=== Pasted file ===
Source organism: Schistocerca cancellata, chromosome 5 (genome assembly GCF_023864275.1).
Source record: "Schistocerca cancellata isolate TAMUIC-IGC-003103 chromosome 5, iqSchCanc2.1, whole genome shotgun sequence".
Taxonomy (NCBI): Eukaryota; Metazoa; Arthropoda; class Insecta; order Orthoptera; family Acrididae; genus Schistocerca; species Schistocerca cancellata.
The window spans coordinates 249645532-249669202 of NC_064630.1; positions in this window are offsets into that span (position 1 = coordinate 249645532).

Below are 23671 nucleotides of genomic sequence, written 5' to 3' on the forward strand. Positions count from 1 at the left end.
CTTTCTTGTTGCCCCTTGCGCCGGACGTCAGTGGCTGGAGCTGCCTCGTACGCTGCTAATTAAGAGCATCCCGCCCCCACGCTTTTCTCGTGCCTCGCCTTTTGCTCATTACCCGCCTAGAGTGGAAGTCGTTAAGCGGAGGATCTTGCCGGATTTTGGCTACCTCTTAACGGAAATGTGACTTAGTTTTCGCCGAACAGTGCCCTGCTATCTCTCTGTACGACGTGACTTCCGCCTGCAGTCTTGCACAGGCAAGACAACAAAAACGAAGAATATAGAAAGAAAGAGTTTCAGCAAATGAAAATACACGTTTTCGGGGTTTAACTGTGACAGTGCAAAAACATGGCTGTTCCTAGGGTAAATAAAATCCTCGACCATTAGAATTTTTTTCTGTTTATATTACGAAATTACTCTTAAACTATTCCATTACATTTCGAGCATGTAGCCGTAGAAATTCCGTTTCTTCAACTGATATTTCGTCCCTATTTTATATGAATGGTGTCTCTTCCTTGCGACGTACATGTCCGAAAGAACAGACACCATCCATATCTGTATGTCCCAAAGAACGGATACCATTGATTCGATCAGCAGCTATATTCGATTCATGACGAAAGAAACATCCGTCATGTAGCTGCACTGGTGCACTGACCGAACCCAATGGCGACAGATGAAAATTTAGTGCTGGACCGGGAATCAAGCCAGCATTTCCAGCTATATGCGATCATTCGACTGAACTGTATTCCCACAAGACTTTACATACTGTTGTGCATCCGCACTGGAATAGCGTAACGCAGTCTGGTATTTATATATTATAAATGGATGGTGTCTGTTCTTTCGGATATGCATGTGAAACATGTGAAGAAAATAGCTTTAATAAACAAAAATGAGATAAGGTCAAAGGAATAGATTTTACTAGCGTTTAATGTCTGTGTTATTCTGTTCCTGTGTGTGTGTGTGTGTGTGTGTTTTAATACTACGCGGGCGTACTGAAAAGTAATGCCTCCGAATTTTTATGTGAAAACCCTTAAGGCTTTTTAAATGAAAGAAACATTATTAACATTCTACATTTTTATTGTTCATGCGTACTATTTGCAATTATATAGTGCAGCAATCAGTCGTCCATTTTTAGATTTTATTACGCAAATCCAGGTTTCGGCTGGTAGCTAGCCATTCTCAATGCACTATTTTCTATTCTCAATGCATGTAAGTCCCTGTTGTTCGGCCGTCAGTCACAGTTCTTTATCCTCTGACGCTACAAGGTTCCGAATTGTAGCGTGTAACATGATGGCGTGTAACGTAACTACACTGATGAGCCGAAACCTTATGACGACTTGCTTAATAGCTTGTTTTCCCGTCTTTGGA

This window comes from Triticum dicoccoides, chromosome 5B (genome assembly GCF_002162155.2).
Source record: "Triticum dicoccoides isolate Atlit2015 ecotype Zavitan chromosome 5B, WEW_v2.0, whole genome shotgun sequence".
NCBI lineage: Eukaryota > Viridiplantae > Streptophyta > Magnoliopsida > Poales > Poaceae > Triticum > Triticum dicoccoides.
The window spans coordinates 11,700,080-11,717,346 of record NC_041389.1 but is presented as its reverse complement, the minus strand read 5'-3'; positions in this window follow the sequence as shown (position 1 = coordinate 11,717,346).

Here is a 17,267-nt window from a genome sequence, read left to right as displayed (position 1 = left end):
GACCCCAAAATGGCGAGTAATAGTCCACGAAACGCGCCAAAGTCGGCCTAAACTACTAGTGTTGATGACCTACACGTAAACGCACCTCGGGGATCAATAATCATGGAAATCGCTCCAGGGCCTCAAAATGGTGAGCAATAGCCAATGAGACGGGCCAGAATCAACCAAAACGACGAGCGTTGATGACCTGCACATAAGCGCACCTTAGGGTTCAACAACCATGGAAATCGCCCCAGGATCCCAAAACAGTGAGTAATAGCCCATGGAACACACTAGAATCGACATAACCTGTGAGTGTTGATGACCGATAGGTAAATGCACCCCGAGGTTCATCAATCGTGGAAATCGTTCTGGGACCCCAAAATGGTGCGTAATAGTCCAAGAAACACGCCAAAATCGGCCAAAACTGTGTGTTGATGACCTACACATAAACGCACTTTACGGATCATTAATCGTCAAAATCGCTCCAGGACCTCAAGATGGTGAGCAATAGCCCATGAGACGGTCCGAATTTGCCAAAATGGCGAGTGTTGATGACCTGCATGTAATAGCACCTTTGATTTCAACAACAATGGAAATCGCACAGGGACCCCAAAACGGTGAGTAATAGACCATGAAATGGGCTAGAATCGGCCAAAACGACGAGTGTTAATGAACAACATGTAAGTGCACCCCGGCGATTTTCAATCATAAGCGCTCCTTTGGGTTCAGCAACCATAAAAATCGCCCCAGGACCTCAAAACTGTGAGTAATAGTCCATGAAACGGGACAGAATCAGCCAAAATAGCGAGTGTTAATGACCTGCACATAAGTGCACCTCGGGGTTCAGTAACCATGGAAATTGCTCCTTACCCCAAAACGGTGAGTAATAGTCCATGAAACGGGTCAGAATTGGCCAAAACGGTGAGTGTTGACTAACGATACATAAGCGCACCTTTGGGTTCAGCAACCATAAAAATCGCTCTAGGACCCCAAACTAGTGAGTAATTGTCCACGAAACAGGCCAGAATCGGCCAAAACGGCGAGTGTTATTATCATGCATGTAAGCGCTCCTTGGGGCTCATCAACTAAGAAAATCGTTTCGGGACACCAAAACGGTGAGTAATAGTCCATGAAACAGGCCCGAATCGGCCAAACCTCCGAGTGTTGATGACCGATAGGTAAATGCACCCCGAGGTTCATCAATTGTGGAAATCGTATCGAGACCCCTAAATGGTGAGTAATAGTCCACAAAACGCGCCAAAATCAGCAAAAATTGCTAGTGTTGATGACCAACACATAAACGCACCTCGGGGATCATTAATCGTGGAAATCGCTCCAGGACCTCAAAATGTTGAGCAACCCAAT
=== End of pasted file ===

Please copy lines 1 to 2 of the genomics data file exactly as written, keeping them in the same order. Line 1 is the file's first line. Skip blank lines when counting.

Source organism: Schistocerca cancellata, chromosome 5 (genome assembly GCF_023864275.1).
Source record: "Schistocerca cancellata isolate TAMUIC-IGC-003103 chromosome 5, iqSchCanc2.1, whole genome shotgun sequence".